It’s that time of year again in Cayman. As tomato season passes, we welcome with open arms the flavourful, juicy mango season. At least, I do.
I grew up in the Cayman Islands and have fond memories of sucking many a mango seed dry in my youth.
There are many different types of mangoes available on Grand Cayman: stringy, common mangoes; Julie mangoes; Carrie mangoes; East Indian mangoes; and Nam Doc mangoes — just to name a few. Mango trees can produce up to 300 fruits per year, but those with trees usually give some away or have uninvited guests “teef” a few.
My dad has an enormous mango tree outside the front of the house, and each year, when the tree begins to bear fruit, we use our mango picker to pluck the mangoes from the branches. Usually my dad’s friend Charlie from Nicaragua will join us, as he is the only one out of the three of us fit enough and crazy enough to actually climb the 90-foot tree. Once he’s at the top, he shakes the branches, urging the mangoes to de-stem and hit the ground. This puts the mangoes at risk of popping, so while Charlie climbs, we try to catch the mangoes as they fall.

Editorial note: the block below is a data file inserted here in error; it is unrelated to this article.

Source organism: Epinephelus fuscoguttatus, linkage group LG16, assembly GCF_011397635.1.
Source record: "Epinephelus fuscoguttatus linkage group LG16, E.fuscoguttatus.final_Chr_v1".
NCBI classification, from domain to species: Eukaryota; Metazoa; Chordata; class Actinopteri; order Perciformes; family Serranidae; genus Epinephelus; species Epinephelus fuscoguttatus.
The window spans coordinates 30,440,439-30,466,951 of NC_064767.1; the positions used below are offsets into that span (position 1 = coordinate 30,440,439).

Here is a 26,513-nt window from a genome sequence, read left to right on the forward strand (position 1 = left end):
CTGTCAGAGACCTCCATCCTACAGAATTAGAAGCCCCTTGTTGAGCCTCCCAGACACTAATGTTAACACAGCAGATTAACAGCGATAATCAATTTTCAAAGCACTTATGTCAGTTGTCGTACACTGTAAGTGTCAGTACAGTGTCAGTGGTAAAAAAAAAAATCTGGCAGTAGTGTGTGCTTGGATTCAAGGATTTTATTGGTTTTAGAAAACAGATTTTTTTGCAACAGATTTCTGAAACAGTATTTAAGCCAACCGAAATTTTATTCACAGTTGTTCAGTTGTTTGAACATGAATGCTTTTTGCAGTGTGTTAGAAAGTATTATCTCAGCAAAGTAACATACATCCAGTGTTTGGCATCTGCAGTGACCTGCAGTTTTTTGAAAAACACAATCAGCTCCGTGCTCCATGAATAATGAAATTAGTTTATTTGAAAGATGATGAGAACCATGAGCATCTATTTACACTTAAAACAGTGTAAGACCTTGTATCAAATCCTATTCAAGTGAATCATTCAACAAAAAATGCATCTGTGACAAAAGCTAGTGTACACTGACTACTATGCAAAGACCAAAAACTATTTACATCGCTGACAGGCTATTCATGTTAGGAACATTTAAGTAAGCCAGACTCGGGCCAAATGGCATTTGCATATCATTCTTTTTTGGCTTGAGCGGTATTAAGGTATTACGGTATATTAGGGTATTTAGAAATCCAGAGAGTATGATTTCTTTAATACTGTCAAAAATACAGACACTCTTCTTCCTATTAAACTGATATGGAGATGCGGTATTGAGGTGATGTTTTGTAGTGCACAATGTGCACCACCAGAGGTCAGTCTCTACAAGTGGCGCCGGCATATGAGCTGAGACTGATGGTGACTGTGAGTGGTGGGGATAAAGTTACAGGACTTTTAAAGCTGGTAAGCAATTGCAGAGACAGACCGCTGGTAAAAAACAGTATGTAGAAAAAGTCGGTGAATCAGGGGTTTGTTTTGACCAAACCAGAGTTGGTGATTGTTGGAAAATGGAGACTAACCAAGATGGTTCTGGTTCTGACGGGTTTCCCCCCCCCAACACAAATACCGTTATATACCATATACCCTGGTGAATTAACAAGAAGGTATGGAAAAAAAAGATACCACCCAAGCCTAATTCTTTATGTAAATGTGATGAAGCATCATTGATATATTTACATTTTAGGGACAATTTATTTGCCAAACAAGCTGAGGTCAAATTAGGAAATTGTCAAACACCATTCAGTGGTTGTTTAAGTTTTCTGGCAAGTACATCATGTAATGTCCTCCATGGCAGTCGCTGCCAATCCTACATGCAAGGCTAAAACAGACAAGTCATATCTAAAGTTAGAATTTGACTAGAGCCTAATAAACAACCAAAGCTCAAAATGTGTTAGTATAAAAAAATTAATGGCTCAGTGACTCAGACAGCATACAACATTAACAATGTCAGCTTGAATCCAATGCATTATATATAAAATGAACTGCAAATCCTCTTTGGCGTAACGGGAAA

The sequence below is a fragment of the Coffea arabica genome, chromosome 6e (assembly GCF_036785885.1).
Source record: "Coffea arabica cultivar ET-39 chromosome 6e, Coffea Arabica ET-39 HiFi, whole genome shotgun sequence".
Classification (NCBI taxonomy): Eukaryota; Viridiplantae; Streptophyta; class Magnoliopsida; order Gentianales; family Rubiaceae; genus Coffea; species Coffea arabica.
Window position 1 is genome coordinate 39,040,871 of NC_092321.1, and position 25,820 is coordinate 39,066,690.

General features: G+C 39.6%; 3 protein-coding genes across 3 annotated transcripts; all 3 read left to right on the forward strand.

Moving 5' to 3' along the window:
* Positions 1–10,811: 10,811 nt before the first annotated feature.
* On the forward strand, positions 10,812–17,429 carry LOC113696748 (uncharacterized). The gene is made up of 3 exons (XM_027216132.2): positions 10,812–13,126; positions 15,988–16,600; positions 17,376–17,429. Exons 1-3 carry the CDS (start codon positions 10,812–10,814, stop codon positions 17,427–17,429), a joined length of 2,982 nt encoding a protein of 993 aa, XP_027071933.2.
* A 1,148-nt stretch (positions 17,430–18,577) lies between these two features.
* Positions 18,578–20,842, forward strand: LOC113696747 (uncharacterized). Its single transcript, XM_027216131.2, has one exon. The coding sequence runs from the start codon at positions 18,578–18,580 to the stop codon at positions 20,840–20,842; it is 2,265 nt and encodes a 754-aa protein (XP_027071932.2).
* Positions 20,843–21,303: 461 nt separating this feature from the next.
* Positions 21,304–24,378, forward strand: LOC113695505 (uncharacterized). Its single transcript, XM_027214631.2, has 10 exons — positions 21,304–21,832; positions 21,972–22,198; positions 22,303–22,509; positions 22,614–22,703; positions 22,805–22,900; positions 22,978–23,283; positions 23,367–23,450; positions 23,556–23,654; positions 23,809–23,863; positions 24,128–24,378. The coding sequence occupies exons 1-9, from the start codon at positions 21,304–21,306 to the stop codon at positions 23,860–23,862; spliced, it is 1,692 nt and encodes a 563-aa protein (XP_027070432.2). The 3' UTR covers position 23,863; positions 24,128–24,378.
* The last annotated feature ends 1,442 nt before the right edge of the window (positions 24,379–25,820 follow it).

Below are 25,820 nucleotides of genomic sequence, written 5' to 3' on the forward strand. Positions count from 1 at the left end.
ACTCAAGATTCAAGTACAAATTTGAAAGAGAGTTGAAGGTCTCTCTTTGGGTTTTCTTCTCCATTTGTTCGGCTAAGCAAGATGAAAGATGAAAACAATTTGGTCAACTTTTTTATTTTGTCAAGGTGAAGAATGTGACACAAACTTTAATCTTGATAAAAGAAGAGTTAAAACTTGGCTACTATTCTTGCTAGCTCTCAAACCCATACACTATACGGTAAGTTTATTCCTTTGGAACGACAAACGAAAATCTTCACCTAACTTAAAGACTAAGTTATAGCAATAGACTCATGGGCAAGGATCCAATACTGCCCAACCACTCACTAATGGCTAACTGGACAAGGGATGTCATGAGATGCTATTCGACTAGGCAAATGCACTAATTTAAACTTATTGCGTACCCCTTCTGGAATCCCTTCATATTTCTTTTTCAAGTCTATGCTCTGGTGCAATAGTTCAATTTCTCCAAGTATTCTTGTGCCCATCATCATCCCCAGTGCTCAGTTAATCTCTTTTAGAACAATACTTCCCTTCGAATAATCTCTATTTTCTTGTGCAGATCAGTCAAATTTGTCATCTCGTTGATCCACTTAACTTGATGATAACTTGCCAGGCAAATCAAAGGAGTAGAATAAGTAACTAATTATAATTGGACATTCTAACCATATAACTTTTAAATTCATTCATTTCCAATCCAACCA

Once we collect our stash, we use them to make all kinds of delicious treats. My favourite thing to do with mangoes is cut them up, freeze them and later turn them into homemade mango ice cream, or add them to my smoothies. My dad prefers eating them right off the tree and sometimes my mom will use them to make spicy mango jelly, which is delicious on toast.
The best part of eating a juicy mango on a hot day in Cayman is enjoying them with the people you love.
Local mangoes will be available at the supermarkets the next couple of months, and at the local farmers’ markets. If you can, try to go mango picking at least once during the season to get a real feel for Cayman life.
Just make sure you get permission from the tree owner first!